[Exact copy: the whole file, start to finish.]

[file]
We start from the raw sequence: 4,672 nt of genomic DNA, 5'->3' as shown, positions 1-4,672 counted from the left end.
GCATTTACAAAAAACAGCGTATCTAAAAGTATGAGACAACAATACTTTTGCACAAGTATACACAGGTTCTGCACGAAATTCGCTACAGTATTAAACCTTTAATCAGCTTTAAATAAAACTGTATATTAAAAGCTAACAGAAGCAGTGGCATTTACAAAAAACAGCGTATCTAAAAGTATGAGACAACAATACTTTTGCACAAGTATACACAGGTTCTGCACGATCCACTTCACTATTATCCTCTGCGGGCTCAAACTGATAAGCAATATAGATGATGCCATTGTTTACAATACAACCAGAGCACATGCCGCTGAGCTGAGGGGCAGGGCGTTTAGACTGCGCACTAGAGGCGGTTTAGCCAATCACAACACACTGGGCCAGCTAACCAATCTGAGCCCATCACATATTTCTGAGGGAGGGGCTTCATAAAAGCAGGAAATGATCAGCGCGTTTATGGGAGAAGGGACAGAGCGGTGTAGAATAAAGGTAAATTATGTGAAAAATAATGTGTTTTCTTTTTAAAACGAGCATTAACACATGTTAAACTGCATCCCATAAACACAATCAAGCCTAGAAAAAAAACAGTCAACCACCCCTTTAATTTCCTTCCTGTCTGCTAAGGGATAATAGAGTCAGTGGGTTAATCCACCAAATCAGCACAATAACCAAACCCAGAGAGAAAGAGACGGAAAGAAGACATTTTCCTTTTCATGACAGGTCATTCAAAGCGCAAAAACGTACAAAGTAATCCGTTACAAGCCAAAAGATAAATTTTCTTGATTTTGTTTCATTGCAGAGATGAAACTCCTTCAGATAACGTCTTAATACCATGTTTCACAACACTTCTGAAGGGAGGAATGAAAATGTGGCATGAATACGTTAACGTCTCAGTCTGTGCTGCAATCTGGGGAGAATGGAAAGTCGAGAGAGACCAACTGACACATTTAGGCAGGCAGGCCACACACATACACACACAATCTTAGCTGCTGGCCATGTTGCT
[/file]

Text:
We start from the raw sequence: 4,672 nt of genomic DNA, 5'->3' as shown, positions 1-4,672 counted from the left end.
GCATTTACAAAAAACAGCGTATCTAAAAGTATGAGACAACAATACTTTTGCACAAGTATACACAGGTTCTGCACGAAATTCGCTACAGTATTAAACCTTTAATCAGCTTTAAATAAAACTGTATATTAAAAGCTAACAGAAGCAGTGGCATTTACAAAAAACAGCGTATCTAAAAGTATGAGACAACAATACTTTTGCACAAGTATACACAGGTTCTGCACGATCCACTTCACTATTATCCTCTGCGGGCTCAAACTGATAAGCAATATAGATGATGCCATTGTTTACAATACAACCAGAGCACATGCCGCTGAGCTGAGGGGCAGGGCGTTTAGACTGCGCACTAGAGGCGGTTTAGCCAATCACAACACACTGGGCCAGCTAACCAATCTGAGCCCATCACATATTTCTGAGGGAGGGGCTTCATAAAAGCAGGAAATGATCAGCGCGTTTATGGGAGAAGGGACAGAGCGGTGTAGAATAAAGGTAAATTATGTGAAAAATAATGTGTTTTCTTTTTAAAACGAGCATTAACACATGTTAAACTGCATCCCATAAACACAATCAAGCCTAGAAAAAAAACAGTCAACCACCCCTTTAATTTCCTTCCTGTCTGCTAAGGGATAATAGAGTCAGTGGGTTAATCCACCAAATCAGCACAATAACCAAACCCAGAGAGAAAGAGACGGAAAGAAGACATTTTCCTTTTCATGACAGGTCATTCAAAGCGCAAAAACGTACAAAGTAATCCGTTACAAGCCAAAAGATAAATTTTCTTGATTTTGTTTCATTGCAGAGATGAAACTCCTTCAGATAACGTCTTAATACCATGTTTCACAACACTTCTGAAGGGAGGAATGAAAATGTGGCATGAATACGTTAACGTCTCAGTCTGTGCTGCAATCTGGGGAGAATGGAAAGTCGAGAGAGACCAACTGACACATTTAGGCAGGCAGGCCACACACATACACACACAATCTTAGCTGCTGGCCATGTTGCT